My Big List of Triathlon Firsts (Part 1)

Posted: July 21, 2014 in Lifestyle
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With my last intended 2014 challenge quickly approaching (September), I have been feeling rather nostalgic.  I mean, this isn’t my first rodeo as far long course triathlon is concerned, but in many ways it rather feels that way.  Perhaps it was the absence of serious competition last year, my concern for being a bit behind in building my base this year, or maybe it’s just totally psychological given everything that has occurred in recent months.  Who knows?  But for whatever reason, I’ve been spending a lot of time during my workouts reminiscing about when I first got started in this sport and how things have changed since then.

With that premise in mind, here is a brief synopsis of what I consider to be the significant milestones as far as ‘triathlon firsts’ are concerned.  Remember, I’ve come a long way since these first few initial incidents but I can still recall each these moments as clear as day.

1.  First spin class – I had no idea what I was getting into.  I didn’t have padded cycling shorts or any dry-wicking shirts, and I only had normal running shoes…and not even good ones.  In short, I suffered.  Later I acquired a cheap pair of padded shorts and clip-in cleats and, low and behold, things were marginally more comfortable, yet not exactly easier.  The class was still every bit as tough but at least I didn’t look like the guy who had just stumbled into class accidentally.  If you’re going to suffer, you may as well look the part while doing it.

This could have easily been me.

2. Riding a bike with gears – Prior to my first group ride with my TryForce gang, the only bike I had ever ridden was an orange Schwinn with banana seat and ape handle bars, and that was nearly 30 years previous.  I knew about as much about gearing as I did about nuclear physics and I spent the first 2-3 kilometers being coached on how to switch gears on the ride over to our prearranged meeting place.  Oh, and I also managed to fall onto the hood of a adjacent car at an intersection when I failed to unclip my cleats before fully stopping.  Lesson learned.

3. Putting on a wetsuit – Swimming in a wetsuit is a rather nerve wracking experience for some people; they might find it too restricting, too claustrophobic, or just plain uncomfortable.  Not me.  I loved it.  I felt like a super hero.  It might not have looked too flattering on me, but inside I was all like:


4. Peeing in a wetsuit – I resisted this urge for years as I thought it was beyond gross.  Now I love it and it’s actually one of my favorite parts of the race.

5. First 5k run – It’s seems so short and effortless now, but at the time 5k seemed like I was running to the ends of the earth and back and it was anything but effortless. In fact, it damn near killed me.  I’d run the distance as a kid, even longer, but that was a LONG time ago and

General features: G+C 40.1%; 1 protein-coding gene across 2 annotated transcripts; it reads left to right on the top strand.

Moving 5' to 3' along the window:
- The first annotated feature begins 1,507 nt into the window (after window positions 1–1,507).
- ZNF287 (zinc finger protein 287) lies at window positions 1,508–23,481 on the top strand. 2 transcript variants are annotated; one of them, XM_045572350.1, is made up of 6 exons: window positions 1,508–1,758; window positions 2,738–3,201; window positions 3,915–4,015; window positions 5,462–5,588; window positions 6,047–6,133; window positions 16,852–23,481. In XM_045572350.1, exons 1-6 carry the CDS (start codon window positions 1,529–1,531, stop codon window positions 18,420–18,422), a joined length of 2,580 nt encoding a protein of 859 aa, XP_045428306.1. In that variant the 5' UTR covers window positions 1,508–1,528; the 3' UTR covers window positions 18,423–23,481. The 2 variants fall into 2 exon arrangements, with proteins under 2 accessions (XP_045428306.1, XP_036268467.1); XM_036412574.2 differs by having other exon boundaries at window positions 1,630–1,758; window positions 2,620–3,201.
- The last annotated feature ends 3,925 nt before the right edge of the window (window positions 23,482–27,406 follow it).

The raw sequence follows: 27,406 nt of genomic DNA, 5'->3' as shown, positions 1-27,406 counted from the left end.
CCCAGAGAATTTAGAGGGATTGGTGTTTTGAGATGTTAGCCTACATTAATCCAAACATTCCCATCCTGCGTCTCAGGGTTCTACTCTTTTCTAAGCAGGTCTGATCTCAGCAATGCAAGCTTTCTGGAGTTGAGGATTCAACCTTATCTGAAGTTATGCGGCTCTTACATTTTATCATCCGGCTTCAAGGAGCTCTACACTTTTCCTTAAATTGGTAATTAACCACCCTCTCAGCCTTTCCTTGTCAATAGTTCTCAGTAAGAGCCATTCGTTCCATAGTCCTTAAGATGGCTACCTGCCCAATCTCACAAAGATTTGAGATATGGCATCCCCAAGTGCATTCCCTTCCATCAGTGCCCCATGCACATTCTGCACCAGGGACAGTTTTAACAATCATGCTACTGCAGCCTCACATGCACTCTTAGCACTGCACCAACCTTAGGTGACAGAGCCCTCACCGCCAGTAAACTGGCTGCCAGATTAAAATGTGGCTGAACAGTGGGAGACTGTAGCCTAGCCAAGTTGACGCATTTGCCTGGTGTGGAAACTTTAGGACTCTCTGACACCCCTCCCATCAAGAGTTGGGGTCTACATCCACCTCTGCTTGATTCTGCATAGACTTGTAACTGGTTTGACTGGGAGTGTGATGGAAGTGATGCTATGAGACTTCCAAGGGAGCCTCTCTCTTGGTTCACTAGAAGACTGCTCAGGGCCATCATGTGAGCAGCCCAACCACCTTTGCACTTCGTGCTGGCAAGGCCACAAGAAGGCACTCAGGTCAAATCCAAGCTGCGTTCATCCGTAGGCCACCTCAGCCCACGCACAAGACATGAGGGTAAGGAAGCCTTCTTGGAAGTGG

6. First 10k run – This was even worse.

7. First Half marathon – I was so unprepared.

8. First blister – It was huge.  I’m pretty sure it had its own field of gravity and it totally freaked me out it was so nasty looking.


9. First lost toe nail – This was even nastier (click HERE).

10. Century ride – Believe it or not, this was with my coach as she prepared for the Muskoka 70.3 competition five years ago.  It was the start of our developing friendship.  I decided to join her in the early morning, failing to mention that I had never ridden more than 45k before.  I survived.  But only barely.

11. First Brick workout – This was organized through my TryForce Club. I had done a spin class (one) before but I knew this was destined to be much, much harder and I will freely admit that I was terrified.  Even the instructor was scary.  It was rather like how I imagine the first day of basic training in the military:


12. First podium finish – You’d think this was destined to be a positive experience, right?  Wrong.  I remember being so desperate for a medal that I registered into the Clydesdale category (over 200 lbs.) which I would then end up winning.  However, being first in the Fat Guy category was not as rewarding as I had originally thought.   Likewise, by this point (we were the last category to be announced) all the other athletes had long since left leaving us standing there with our medals in front of exactly two fat girls (also the wives of the 2nd and 3rd place finishers).  Big deal. Pass the pizza.

No doubt more of these ‘triathlon firsts’ will come to me in the next few weeks of training as I continue to prepare for Septembers challenge (hint:  think back-to-back triathlons).  It passes the time and I find it therapeutic to remind myself about how far I’ve come physically and mentally in this sport; particularly as I will have a few more ‘firsts’ to add to this list at the end of this season.  So this whole reflecting back thing has really provided me with ample motivation out on the road and in the gym, or wherever it is I happen to be, that I am still on the right track with this chosen lifestyle, difficult as it is.

  1. Saroja says:

    Terry, you’re an inspiration to many. I still remember you dragging my ass around the track for one of the first TryForce run clinics I attended. And I still think of you now whenever I feel too tired / burnt-out to drag my own ass to the gym/pool… thanks for blogging, it keeps me going.

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